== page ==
PREVALENCE AND RISK FACTORS OF DEPRESSION, ANXIETY, AND STRESS IN AN ECUADORIAN OUTPATIENT POPULATION WITH TYPE II DIABETES MELLITUS: A CROSS-SECTIONAL STUDY (STROBE): A cross-sectional study (STROBE)

Luisa Cárdenas, María del Carmen Cabezas, Angie Muñoz, José Luis Proaño, Camila Miño, Nicole Aguirre

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4 Citas (Scopus)

Resumen

Type II diabetes mellitus (DM2) is a worldwide disease with an important economic and health impact. Currently, depression, anxiety and stress are common disorders among diabetic populations but their respective prevalence may well be underestimated. So far, Latin American countries have only reported limited information about the impact of mental diseases on DM2 outpatients. The objective of this study was to evaluate the prevalence and risk factors related to depression, anxiety, and stress among ambulatory DM2 populations from two third-level hospitals in Quito, Ecuador. A cross-sectional study based on a random sample was carried out in two hospitals. Patients were evaluated by the 21-item Depression, Anxiety and Stress Scale (DASS-21). In addition, a validated survey was used to grade socioeconomic, demographic, clinical, and comorbidity variables. Descriptive statistics and multiple logistic regression were used to analyze the data. Statistical analysis was performed by SPSS (version 22.0). STROBE guidelines were used for reporting this trial. A total of 208 adult patients with DM2 were included (women 58%; men 42%). The prevalence of depression, anxiety and stress was 31.7% (95% CI, 25.5-38.5%), 33.7% (95% CI, 27.3-40.5%), and 25.0% (95% CI, 19.3-31.5%), respectively. Male gender was associated with a decreased risk for depression (OR 0.39 [95% CI, 0.18-0.81]; P =.01), anxiety (OR 0.31 [95% CI, 0.16-0.65]; P =.002), and stress (OR 0.35 [95% CI, 0.15-0.77]; P =.009). A higher level of education was associated with low risk for depression (OR 0.23 [95% CI, 0.11-0.46]; P <.001), anxiety (OR 0.47 [95% CI, 0.25-0.90]; P =.02), and stress (OR 0.24 [95% CI, 0.12-0.49]; P =.001). In contrast, patients with DM2 complications were more likely to have depression (OR 2.96 [95% CI, 1.32-6.63]; P =.008) and anxiety (OR 2.56 [95% CI, 1.20-5.48]; P =.01). Finally, an income higher than the basic salary reduced the risk of depression alone (OR 0.39 [95% CI, 0.16-0.91]; P =.03). In conclusion, a high prevalence rate of depression, anxiety, and stress was found in the DM2 outpatient population. Thus, more tailored care surveillance for DM2 patients is needed considering the bio-psycho-social environment to provide an integral health management.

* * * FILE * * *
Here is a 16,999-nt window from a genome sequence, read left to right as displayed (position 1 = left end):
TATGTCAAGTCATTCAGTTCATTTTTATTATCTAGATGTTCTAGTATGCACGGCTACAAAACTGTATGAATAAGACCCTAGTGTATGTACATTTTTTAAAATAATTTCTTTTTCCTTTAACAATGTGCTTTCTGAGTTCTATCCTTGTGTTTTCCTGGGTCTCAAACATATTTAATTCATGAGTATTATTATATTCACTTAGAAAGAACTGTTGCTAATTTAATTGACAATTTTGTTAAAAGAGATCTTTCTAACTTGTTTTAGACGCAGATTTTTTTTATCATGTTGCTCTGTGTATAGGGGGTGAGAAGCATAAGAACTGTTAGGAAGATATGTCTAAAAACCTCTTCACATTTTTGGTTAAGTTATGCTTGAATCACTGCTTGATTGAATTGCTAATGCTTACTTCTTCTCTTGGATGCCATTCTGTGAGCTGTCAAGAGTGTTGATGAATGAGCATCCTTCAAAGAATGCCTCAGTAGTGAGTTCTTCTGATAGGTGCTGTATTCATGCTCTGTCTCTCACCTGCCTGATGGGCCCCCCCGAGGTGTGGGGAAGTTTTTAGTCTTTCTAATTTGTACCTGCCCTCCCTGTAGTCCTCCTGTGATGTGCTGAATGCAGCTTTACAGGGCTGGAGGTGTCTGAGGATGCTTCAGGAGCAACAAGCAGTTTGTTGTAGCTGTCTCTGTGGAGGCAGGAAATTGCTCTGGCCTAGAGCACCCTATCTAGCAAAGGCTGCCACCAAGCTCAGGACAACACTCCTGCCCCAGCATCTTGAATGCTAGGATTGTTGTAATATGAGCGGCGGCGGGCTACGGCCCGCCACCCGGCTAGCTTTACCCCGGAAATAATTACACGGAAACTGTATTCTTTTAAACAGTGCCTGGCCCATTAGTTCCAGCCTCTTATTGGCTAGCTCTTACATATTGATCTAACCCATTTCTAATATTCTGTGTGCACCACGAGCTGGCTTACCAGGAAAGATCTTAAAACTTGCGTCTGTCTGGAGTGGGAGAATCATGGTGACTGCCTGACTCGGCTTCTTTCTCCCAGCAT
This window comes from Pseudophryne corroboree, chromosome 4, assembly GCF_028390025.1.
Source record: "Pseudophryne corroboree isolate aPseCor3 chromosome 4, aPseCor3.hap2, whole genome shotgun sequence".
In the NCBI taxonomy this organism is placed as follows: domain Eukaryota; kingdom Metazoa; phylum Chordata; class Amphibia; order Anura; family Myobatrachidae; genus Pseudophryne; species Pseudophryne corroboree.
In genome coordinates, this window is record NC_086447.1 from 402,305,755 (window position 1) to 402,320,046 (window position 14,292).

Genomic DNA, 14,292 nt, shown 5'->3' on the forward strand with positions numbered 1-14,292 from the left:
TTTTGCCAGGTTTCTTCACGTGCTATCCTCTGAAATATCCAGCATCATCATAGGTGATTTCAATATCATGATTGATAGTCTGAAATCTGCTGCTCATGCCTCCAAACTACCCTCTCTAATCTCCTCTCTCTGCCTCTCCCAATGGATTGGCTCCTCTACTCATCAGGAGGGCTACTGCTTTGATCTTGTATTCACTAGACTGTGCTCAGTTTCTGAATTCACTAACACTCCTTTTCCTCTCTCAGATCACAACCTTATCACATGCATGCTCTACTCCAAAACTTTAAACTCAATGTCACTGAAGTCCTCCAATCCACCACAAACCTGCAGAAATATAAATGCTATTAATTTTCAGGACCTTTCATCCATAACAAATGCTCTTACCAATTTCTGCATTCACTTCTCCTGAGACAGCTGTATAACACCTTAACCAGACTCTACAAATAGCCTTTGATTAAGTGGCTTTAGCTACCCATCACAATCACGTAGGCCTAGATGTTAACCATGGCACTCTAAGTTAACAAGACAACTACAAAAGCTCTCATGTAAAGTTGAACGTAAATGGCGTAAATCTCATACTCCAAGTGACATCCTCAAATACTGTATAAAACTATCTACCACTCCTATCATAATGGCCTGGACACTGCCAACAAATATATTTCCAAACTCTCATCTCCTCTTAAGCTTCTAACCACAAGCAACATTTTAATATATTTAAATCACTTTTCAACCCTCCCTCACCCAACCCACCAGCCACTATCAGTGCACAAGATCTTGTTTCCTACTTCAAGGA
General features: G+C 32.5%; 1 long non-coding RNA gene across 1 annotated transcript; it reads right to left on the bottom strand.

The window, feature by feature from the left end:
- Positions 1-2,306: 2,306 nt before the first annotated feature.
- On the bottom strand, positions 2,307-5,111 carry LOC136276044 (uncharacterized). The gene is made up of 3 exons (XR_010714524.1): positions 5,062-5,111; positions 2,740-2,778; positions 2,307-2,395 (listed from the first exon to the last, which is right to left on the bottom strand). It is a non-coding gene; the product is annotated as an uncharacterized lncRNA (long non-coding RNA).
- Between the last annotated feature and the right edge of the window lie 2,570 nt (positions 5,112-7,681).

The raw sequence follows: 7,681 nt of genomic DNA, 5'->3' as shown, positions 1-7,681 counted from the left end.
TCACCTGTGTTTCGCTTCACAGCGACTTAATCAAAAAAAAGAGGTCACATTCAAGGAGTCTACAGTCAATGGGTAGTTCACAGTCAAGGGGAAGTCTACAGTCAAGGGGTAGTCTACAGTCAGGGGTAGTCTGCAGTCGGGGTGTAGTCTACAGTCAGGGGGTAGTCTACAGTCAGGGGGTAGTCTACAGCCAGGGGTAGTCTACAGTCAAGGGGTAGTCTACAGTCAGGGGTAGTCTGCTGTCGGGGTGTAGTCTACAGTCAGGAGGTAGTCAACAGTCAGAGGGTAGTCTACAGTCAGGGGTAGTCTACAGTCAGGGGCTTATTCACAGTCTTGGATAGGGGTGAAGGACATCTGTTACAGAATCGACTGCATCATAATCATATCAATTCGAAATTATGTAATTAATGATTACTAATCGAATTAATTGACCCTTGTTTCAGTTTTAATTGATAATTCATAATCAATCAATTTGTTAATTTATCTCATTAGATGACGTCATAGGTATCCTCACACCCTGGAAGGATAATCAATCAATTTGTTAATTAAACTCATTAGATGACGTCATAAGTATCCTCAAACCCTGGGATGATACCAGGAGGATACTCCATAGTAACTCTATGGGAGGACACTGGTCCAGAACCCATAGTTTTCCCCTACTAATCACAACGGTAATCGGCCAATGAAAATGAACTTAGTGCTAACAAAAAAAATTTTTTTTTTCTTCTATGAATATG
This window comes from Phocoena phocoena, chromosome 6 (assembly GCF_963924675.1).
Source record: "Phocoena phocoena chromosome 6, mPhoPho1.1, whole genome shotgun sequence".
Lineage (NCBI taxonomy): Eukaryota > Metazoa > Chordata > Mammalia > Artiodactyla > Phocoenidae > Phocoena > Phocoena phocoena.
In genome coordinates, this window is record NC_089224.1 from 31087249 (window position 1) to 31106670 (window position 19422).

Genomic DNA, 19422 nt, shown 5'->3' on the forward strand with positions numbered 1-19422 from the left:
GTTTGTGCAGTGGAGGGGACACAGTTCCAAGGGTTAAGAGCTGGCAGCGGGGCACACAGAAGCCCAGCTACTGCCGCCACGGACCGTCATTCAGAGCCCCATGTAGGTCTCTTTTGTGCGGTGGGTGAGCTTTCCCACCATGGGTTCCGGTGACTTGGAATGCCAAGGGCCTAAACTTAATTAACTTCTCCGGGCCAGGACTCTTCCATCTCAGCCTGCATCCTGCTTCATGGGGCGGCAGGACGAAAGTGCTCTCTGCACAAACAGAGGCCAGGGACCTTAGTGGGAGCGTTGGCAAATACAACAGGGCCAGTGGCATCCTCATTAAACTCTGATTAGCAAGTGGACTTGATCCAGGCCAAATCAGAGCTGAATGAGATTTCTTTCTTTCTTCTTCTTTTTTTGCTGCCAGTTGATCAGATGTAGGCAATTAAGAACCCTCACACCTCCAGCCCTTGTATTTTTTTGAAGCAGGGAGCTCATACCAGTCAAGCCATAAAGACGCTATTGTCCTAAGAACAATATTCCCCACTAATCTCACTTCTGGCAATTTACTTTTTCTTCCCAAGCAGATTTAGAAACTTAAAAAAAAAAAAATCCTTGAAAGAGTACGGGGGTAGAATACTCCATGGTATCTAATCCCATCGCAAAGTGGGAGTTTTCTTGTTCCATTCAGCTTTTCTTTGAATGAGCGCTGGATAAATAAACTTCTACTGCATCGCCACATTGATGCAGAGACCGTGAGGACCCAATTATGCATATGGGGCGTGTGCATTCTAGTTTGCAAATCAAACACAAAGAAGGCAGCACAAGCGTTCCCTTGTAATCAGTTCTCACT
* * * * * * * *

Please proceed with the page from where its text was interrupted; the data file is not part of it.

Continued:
Idioma originalInglés
Páginas (desde-hasta)E30697
PublicaciónMedicine (United States)
Volumen101
N.º39
DOI
EstadoPublicada - 30 sep. 2022

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